Triad Stage takes ‘Dracula’ seriously
Preston Lane’s script for Triad Stage’s Dracula skillfully and seriously adapts the spirit and scope of Bram Stoker’s 512-page novel into a brisk 90-minute running time.
The most famous theatrical version made a star of the handsome and hypnotic Hungarian actor Bela Lugosi but confined Stoker’s sprawling action to a single household and transformed his monstrous title character into a charmingly seductive demon lover. But Lane took a different approach rooted in Stoker’s more horrific text.
In an email, the playwright said he’d been long fascinated by the story, which he first encountered via the 1977 Frank Langella film that, like the 1931 Lugosi one, was based more on the 1927 play than the 1897 novel.
“When I finally read the book, I was thrilled by the expansive narrative,” Lane wrote. “I wanted to use theatrical storytelling to capture the time, scope, and space of the novel.”
In doing so, he made a surprising but effective choice to have two actors play the Count.
“Reading Stoker, I was surprised at how different Dracula in Transylvania was from Dracula in London,” Lane wrote. “I wanted to capture that sense of both an old, insulated evil and the new life it discovers with new blood.”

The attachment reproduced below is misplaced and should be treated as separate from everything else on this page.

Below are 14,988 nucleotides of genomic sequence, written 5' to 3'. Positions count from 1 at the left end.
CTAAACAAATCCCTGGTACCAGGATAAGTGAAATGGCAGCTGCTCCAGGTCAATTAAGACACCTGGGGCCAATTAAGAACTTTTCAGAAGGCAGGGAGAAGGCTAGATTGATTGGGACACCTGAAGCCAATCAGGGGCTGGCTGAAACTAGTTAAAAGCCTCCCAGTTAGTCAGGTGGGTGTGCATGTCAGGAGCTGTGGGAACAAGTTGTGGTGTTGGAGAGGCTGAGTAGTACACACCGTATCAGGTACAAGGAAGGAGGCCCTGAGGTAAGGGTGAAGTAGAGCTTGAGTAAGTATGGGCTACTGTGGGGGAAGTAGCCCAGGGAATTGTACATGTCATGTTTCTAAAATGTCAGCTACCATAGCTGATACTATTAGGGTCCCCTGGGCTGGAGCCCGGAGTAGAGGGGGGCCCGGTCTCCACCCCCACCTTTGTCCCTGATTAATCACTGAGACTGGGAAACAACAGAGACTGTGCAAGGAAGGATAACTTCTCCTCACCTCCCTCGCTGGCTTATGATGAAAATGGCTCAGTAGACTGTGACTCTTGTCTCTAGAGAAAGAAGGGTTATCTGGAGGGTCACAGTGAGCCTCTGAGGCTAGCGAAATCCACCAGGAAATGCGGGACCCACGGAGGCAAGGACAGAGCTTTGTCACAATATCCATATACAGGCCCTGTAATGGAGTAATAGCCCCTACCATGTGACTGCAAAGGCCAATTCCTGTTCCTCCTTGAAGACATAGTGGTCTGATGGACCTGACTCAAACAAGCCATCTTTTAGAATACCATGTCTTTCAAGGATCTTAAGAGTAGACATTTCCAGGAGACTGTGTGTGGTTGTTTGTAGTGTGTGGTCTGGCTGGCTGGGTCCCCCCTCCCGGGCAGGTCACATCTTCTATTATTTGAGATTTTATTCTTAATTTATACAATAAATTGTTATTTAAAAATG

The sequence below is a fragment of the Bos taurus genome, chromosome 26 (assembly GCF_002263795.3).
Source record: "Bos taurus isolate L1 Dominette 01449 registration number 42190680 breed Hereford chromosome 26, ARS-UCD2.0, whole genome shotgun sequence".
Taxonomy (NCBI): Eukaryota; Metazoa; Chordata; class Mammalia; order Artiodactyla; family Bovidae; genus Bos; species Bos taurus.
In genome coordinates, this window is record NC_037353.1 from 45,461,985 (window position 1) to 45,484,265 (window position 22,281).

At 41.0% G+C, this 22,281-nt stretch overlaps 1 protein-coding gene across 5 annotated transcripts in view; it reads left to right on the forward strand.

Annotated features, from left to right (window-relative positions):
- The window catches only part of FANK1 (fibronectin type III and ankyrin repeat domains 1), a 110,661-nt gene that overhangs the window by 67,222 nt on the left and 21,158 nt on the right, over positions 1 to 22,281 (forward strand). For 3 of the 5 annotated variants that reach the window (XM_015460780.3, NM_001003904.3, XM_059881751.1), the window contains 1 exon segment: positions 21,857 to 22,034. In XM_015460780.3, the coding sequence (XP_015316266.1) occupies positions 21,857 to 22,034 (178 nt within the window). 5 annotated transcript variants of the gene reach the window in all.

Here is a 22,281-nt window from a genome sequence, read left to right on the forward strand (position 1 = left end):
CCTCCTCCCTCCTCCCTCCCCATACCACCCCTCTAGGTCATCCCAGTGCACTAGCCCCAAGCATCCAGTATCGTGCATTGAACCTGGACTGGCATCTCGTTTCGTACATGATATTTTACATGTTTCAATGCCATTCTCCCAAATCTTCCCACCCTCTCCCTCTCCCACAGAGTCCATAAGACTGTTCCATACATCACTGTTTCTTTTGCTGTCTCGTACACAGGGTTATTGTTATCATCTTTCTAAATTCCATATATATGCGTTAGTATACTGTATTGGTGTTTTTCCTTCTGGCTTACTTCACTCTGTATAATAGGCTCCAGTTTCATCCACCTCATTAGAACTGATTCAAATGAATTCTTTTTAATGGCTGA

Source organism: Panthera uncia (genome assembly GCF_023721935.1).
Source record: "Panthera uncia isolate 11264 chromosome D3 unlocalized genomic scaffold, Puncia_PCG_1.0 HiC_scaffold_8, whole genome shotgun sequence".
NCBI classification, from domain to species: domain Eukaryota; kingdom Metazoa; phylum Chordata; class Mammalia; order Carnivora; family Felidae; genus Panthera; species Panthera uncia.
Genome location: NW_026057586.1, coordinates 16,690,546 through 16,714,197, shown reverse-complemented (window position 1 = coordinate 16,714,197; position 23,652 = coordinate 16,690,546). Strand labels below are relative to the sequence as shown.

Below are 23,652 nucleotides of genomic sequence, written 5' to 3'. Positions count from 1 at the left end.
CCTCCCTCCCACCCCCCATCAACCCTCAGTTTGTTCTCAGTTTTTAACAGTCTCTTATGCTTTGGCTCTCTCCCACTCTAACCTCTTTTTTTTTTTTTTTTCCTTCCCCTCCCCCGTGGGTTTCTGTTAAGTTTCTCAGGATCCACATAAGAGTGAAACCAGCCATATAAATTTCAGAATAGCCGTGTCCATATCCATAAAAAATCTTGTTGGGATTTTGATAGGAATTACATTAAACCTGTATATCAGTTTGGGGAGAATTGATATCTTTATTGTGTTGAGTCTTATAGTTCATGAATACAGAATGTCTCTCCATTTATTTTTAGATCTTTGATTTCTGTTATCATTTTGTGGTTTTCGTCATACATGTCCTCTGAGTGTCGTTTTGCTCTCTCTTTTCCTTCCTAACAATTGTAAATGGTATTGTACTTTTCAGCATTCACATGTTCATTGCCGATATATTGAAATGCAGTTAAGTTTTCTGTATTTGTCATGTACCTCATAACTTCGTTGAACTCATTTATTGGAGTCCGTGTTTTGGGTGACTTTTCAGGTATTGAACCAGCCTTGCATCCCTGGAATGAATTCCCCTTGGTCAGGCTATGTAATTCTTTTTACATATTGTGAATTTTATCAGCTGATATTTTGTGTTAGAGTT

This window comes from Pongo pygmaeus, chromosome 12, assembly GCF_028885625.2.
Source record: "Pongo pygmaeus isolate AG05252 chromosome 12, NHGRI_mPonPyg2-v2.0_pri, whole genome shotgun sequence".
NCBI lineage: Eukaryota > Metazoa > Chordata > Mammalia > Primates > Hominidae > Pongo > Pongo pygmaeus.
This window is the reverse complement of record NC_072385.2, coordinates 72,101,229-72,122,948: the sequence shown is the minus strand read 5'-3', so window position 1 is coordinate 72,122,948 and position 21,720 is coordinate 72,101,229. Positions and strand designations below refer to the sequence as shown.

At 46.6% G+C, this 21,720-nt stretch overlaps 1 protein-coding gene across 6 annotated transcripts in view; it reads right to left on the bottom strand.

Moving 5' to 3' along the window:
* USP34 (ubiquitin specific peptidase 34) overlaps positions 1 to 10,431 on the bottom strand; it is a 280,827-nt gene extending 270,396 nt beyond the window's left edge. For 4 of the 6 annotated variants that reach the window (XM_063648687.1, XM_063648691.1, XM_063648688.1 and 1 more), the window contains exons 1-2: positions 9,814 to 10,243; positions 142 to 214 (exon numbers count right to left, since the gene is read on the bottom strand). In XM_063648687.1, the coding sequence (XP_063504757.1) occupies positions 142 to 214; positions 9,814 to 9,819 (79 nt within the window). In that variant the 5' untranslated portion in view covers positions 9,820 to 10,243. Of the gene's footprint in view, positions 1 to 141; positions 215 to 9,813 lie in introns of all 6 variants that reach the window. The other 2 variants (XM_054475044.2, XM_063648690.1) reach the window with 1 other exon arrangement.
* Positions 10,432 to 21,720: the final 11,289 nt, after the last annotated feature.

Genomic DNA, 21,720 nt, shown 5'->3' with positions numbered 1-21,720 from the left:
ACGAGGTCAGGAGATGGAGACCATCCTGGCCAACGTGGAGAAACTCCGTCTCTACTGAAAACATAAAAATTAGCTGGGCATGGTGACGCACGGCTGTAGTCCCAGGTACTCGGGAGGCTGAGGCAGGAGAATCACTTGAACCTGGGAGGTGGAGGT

Duality is a major theme of this production. Most adaptations give short shrift to either the flirtatious Lucy or heroic Mina. Lane’s decision to feature both women and write the roles so that the same actress could play each reflected more than a desire to cut the size of the cast.
“For me, there is a sense that within all of us, there is the ability to be a vampire,” Lane explained. “With the characters of Lucy and Mina, we are given an opportunity to see a full range of human responses to something evil in our midst.”
Stoker gave Mina more dialogue and agency than the heroine possesses in most adaptations of his novel (notable exceptions include Agnes Morehead in Orson Welles’ 1938 radio play and Judi Bowker in the great 1979 BBC version). Lane went even further.
“I very much wanted this small band of vampire hunters to be engaged not in a romantic story, but one of conflict and struggle. Mina is a vampire hunter who completely resists men’s attempts to dismiss her abilities. As a widow, she no longer has to be a Victorian wife, but has the freedom to assert herself.”
Another change he made to Stoker’s narrative was to have it told by a child, with a young actress playing both narrator and multiple victims.